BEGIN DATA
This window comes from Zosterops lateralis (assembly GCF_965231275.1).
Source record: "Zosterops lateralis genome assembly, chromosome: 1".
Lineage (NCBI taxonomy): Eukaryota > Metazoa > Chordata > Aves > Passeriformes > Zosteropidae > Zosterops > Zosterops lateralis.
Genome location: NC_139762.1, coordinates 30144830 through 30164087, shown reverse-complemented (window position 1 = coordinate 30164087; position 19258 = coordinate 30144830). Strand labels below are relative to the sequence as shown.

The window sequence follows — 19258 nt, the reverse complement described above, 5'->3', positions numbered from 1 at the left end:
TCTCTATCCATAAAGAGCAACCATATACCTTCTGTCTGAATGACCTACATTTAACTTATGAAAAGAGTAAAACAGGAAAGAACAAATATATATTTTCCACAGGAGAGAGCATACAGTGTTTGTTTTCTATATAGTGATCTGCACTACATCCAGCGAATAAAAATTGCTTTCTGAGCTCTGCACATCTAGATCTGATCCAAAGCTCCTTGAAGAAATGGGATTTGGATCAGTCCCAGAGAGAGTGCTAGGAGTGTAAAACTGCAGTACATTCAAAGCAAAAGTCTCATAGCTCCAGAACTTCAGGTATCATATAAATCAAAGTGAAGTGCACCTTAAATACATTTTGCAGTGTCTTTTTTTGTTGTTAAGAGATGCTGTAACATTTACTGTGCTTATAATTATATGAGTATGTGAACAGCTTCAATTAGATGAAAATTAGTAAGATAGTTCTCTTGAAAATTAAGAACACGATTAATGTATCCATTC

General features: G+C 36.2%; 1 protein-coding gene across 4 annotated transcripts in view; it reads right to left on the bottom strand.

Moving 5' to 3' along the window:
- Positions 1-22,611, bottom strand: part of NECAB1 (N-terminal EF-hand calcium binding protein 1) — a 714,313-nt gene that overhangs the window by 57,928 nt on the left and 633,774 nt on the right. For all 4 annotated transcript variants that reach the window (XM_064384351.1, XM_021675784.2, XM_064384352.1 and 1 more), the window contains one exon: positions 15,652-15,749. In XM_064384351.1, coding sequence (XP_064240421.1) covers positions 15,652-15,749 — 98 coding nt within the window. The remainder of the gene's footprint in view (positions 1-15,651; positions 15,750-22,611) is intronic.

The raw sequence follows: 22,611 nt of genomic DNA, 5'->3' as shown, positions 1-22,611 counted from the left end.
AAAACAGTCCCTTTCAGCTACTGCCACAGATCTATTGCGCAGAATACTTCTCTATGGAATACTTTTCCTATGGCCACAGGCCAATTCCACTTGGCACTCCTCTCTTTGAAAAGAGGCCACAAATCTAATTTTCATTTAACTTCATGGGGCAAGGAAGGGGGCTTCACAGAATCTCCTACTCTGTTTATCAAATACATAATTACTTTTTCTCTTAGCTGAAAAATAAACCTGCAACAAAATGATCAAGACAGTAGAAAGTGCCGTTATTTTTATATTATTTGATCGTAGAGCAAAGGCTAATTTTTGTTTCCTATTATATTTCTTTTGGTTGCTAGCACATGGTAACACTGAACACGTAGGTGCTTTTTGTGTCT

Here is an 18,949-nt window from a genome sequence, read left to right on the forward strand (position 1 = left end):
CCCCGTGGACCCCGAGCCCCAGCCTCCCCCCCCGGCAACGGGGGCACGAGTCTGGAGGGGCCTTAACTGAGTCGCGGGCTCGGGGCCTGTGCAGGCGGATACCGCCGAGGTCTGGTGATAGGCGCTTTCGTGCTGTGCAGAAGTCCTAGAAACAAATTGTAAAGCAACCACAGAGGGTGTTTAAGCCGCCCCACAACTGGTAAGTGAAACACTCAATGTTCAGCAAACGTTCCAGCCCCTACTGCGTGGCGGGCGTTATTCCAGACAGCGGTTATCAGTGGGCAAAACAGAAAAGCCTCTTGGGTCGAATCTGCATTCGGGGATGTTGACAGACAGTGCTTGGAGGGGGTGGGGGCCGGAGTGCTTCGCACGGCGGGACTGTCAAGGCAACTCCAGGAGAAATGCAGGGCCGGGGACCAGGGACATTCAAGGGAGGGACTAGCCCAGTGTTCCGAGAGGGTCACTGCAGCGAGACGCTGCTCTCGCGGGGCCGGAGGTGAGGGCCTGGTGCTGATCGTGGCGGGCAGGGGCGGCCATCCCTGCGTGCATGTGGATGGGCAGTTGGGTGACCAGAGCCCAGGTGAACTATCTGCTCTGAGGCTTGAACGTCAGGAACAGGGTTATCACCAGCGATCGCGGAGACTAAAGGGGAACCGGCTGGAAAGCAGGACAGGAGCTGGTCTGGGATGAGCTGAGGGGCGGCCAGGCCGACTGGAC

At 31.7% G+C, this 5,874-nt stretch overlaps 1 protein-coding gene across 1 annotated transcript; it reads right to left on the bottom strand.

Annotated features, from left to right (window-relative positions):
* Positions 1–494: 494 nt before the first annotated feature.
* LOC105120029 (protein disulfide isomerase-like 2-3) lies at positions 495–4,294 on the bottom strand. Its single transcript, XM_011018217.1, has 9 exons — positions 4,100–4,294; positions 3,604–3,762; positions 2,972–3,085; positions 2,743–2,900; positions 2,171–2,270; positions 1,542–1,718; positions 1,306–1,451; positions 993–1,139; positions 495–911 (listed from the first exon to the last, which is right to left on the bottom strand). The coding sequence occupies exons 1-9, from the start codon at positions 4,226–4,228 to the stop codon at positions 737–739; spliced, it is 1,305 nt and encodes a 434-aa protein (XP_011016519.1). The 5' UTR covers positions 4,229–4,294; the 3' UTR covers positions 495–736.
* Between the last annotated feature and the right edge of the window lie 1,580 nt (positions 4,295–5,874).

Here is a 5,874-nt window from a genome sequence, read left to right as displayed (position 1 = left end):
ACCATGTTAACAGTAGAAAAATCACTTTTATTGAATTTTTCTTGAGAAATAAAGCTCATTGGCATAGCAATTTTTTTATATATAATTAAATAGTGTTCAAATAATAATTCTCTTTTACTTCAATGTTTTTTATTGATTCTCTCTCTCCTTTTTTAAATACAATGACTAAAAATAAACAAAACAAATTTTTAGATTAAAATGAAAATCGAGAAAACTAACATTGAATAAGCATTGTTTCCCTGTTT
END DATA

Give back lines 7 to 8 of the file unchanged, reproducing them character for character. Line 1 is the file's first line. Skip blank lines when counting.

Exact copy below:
General features: G+C 36.2%; 1 protein-coding gene across 4 annotated transcripts in view; it reads right to left on the bottom strand.

Moving 5' to 3' along the window: